The Question of Land Content Value of an Apartment
We know the grind- land can only appreciate in value because “they are not making any more of it”. This makes the detached houses the traditional favourites (still going strong) of the property investors; after all, they have a redoubtable underlying land value. This said, how does the situation play out in the case of apartments?
The importance of land content value
There is a theory- arguable but consistent- that the capital growth of an apartment is driven by the value of the land estimated in its price. Let me illustrate my point with an example. Let us suppose 10 units sitting on a land which is conservatively valued at $5 million. This gives a price of $500,000 to each unit. If now, we hypothesise that each unit sells for $700,000, we can safely assume that the land content value is 40%.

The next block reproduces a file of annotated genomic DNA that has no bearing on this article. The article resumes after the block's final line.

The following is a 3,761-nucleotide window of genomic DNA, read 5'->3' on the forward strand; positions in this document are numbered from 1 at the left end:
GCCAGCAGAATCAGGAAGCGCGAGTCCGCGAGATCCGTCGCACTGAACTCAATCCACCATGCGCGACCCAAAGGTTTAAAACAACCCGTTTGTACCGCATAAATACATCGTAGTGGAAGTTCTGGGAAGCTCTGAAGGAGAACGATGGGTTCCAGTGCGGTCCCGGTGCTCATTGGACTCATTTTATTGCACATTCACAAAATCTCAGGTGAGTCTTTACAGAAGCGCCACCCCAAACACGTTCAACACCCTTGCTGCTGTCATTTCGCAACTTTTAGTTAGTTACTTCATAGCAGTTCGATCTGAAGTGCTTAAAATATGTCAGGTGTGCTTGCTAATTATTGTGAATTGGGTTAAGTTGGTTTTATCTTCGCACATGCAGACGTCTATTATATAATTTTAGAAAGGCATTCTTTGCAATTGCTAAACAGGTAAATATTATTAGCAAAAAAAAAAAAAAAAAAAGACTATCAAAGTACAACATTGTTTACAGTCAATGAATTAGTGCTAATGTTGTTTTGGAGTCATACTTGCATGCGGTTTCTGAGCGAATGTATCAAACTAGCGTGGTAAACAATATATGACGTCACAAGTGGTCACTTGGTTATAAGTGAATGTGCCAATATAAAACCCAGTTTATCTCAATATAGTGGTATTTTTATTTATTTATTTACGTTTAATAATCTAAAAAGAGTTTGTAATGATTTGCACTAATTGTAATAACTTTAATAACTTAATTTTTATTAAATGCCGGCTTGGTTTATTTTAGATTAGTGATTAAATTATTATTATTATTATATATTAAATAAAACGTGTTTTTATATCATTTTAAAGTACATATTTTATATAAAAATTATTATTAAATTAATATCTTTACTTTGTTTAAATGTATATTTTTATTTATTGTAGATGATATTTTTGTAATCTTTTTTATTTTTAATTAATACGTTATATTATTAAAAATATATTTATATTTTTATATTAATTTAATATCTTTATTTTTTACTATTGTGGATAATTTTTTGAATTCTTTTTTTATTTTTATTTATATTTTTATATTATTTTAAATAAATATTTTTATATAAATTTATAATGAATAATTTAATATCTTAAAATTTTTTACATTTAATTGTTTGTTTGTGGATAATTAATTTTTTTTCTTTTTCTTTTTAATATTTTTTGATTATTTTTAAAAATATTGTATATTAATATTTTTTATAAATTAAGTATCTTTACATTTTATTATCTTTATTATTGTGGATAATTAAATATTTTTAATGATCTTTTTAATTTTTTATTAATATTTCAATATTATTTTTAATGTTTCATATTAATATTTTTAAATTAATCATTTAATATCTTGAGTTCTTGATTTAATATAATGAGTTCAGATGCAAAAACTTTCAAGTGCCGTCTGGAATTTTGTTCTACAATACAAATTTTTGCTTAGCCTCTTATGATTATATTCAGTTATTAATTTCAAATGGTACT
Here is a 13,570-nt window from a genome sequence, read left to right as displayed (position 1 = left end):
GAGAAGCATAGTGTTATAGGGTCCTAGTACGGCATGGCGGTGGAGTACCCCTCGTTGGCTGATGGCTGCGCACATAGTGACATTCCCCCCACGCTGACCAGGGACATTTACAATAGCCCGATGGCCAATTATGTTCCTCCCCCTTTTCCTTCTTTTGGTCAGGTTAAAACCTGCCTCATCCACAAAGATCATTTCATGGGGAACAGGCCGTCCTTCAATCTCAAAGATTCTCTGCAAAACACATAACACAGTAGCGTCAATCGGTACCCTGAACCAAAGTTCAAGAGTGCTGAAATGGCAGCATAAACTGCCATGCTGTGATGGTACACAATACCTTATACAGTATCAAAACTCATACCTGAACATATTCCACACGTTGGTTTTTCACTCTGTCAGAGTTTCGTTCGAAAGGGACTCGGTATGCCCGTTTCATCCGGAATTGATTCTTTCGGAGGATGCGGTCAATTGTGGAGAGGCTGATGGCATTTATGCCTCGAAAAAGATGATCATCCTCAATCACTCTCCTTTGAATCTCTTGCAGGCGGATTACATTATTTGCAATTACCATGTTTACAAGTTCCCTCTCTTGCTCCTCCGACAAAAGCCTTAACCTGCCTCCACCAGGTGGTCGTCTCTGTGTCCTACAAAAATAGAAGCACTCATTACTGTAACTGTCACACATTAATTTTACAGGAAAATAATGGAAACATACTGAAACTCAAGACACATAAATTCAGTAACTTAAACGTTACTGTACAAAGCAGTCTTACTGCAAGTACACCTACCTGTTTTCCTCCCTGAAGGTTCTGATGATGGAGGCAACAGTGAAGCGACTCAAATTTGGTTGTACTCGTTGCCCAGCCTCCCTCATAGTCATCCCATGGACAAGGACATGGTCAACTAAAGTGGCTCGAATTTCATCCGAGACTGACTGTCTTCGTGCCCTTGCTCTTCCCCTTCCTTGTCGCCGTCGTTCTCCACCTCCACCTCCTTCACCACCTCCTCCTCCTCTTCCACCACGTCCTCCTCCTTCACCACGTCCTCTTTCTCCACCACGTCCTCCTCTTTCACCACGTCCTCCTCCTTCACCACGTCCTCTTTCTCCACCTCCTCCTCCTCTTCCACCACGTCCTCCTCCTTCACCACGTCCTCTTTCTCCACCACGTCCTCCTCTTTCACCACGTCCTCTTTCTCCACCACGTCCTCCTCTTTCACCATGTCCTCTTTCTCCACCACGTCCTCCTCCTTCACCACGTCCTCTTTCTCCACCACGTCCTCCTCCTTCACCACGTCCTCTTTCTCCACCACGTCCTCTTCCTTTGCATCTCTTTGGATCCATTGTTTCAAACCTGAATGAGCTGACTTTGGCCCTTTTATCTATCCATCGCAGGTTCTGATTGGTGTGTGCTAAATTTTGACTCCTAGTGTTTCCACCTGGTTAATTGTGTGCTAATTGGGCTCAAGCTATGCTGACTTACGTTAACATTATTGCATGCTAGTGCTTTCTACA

40% land content value is a must….says who?
In fact, a school of thinking in the real estate world emphasises on a 40% land content value (at least) before you take a plunge in the apartment units. If however, your local council insists that the property you own has a land content value of 10%, should you feel alarmed about its possibility of capital growth? “Not necessarily” is my answer.
“Demand and supply” should be factored in for capital growth
A factor worth considering is the rate at which buyers aim to elbow out their competitors for “available space”. If demand outstrips supply, even units with low land content value can register terrific capital growth. Is it not what’s happening in the really hot markets of Paris, New York and Sydney?
Do you think the strata by laws changes will affect growth of units?